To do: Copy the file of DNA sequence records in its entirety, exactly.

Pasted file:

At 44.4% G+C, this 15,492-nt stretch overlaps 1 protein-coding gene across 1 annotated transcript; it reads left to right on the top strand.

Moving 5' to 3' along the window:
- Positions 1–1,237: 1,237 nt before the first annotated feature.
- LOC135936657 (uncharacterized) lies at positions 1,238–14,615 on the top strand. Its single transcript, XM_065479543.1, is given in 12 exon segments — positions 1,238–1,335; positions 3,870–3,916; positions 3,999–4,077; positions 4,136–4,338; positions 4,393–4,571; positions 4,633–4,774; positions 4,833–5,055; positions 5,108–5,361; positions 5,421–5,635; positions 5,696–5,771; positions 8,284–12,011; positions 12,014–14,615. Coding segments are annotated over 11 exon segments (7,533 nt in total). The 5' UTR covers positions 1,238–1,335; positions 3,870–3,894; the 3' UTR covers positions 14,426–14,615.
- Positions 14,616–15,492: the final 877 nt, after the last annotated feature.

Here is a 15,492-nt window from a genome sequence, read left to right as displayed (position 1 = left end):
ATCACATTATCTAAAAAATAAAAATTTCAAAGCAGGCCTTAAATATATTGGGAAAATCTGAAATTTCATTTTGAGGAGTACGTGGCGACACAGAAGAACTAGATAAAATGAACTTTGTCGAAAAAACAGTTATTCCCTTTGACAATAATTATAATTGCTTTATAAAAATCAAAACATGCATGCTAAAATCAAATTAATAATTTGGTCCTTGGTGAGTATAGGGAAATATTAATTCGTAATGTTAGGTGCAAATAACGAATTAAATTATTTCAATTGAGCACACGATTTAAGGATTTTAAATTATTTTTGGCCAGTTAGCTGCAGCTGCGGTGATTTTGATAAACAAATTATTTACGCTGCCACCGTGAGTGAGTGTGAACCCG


At 44.4% G+C, this 15,492-nt stretch overlaps 1 protein-coding gene across 1 annotated transcript; it reads left to right on the top strand.

Moving 5' to 3' along the window:
- Positions 1–1,237: 1,237 nt before the first annotated feature.
- LOC135936657 (uncharacterized) lies at positions 1,238–14,615 on the top strand. Its single transcript, XM_065479543.1, is given in 12 exon segments — positions 1,238–1,335; positions 3,870–3,916; positions 3,999–4,077; positions 4,136–4,338; positions 4,393–4,571; positions 4,633–4,774; positions 4,833–5,055; positions 5,108–5,361; positions 5,421–5,635; positions 5,696–5,771; positions 8,284–12,011; positions 12,014–14,615. Coding segments are annotated over 11 exon segments (7,533 nt in total). The 5' UTR covers positions 1,238–1,335; positions 3,870–3,894; the 3' UTR covers positions 14,426–14,615.
- Positions 14,616–15,492: the final 877 nt, after the last annotated feature.

Here is a 15,492-nt window from a genome sequence, read left to right as displayed (position 1 = left end):
ATCACATTATCTAAAAAATAAAAATTTCAAAGCAGGCCTTAAATATATTGGGAAAATCTGAAATTTCATTTTGAGGAGTACGTGGCGACACAGAAGAACTAGATAAAATGAACTTTGTCGAAAAAACAGTTATTCCCTTTGACAATAATTATAATTGCTTTATAAAAATCAAAACATGCATGCTAAAATCAAATTAATAATTTGGTCCTTGGTGAGTATAGGGAAATATTAATTCGTAATGTTAGGTGCAAATAACGAATTAAATTATTTCAATTGAGCACACGATTTAAGGATTTTAAATTATTTTTGGCCAGTTAGCTGCAGCTGCGGTGATTTTGATAAACAAATTATTTACGCTGCCACCGTGAGTGAGTGTGAACCCG